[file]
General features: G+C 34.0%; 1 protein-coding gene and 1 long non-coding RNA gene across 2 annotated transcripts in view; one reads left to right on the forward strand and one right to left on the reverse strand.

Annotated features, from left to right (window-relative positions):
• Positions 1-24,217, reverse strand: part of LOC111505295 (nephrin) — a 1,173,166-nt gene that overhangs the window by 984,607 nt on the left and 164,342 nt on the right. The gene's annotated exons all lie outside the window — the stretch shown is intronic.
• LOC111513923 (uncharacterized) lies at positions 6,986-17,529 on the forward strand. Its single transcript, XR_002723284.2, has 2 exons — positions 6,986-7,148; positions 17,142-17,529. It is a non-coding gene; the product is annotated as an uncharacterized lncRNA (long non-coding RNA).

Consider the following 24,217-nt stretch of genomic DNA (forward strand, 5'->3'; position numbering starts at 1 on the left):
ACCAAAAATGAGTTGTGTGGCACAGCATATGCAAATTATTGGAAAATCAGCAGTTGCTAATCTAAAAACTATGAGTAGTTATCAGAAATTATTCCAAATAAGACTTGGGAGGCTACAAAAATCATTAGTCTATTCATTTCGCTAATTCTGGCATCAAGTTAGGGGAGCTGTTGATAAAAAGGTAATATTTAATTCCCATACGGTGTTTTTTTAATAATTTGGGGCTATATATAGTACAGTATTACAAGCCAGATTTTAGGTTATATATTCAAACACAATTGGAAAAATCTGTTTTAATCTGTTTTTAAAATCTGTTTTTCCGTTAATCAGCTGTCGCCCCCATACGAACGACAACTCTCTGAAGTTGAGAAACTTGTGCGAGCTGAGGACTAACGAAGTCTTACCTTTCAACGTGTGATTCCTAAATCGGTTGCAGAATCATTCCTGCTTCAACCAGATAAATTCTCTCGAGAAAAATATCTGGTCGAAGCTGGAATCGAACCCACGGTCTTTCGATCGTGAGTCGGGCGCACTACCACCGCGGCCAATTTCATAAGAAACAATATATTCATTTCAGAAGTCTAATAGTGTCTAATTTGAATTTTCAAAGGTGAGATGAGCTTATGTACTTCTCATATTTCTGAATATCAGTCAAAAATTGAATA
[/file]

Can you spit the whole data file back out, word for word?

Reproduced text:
General features: G+C 34.0%; 1 protein-coding gene and 1 long non-coding RNA gene across 2 annotated transcripts in view; one reads left to right on the forward strand and one right to left on the reverse strand.

Annotated features, from left to right (window-relative positions):
• Positions 1-24,217, reverse strand: part of LOC111505295 (nephrin) — a 1,173,166-nt gene that overhangs the window by 984,607 nt on the left and 164,342 nt on the right. The gene's annotated exons all lie outside the window — the stretch shown is intronic.
• LOC111513923 (uncharacterized) lies at positions 6,986-17,529 on the forward strand. Its single transcript, XR_002723284.2, has 2 exons — positions 6,986-7,148; positions 17,142-17,529. It is a non-coding gene; the product is annotated as an uncharacterized lncRNA (long non-coding RNA).

Consider the following 24,217-nt stretch of genomic DNA (forward strand, 5'->3'; position numbering starts at 1 on the left):
ACCAAAAATGAGTTGTGTGGCACAGCATATGCAAATTATTGGAAAATCAGCAGTTGCTAATCTAAAAACTATGAGTAGTTATCAGAAATTATTCCAAATAAGACTTGGGAGGCTACAAAAATCATTAGTCTATTCATTTCGCTAATTCTGGCATCAAGTTAGGGGAGCTGTTGATAAAAAGGTAATATTTAATTCCCATACGGTGTTTTTTTAATAATTTGGGGCTATATATAGTACAGTATTACAAGCCAGATTTTAGGTTATATATTCAAACACAATTGGAAAAATCTGTTTTAATCTGTTTTTAAAATCTGTTTTTCCGTTAATCAGCTGTCGCCCCCATACGAACGACAACTCTCTGAAGTTGAGAAACTTGTGCGAGCTGAGGACTAACGAAGTCTTACCTTTCAACGTGTGATTCCTAAATCGGTTGCAGAATCATTCCTGCTTCAACCAGATAAATTCTCTCGAGAAAAATATCTGGTCGAAGCTGGAATCGAACCCACGGTCTTTCGATCGTGAGTCGGGCGCACTACCACCGCGGCCAATTTCATAAGAAACAATATATTCATTTCAGAAGTCTAATAGTGTCTAATTTGAATTTTCAAAGGTGAGATGAGCTTATGTACTTCTCATATTTCTGAATATCAGTCAAAAATTGAATA